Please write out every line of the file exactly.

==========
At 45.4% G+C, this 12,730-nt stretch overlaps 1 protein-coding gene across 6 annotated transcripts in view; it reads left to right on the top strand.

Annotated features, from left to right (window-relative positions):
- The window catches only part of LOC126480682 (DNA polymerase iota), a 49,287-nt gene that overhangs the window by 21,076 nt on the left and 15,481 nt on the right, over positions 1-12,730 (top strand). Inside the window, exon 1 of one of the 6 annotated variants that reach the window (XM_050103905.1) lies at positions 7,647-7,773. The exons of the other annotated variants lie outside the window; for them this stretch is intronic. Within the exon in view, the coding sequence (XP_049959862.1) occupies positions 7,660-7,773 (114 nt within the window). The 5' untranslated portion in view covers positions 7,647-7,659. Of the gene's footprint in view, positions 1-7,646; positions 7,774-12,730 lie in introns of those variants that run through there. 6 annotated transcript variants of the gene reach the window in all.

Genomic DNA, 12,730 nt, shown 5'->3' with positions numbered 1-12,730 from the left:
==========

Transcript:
At 45.4% G+C, this 12,730-nt stretch overlaps 1 protein-coding gene across 6 annotated transcripts in view; it reads left to right on the top strand.

Annotated features, from left to right (window-relative positions):
- The window catches only part of LOC126480682 (DNA polymerase iota), a 49,287-nt gene that overhangs the window by 21,076 nt on the left and 15,481 nt on the right, over positions 1-12,730 (top strand). Inside the window, exon 1 of one of the 6 annotated variants that reach the window (XM_050103905.1) lies at positions 7,647-7,773. The exons of the other annotated variants lie outside the window; for them this stretch is intronic. Within the exon in view, the coding sequence (XP_049959862.1) occupies positions 7,660-7,773 (114 nt within the window). The 5' untranslated portion in view covers positions 7,647-7,659. Of the gene's footprint in view, positions 1-7,646; positions 7,774-12,730 lie in introns of those variants that run through there. 6 annotated transcript variants of the gene reach the window in all.

Genomic DNA, 12,730 nt, shown 5'->3' with positions numbered 1-12,730 from the left: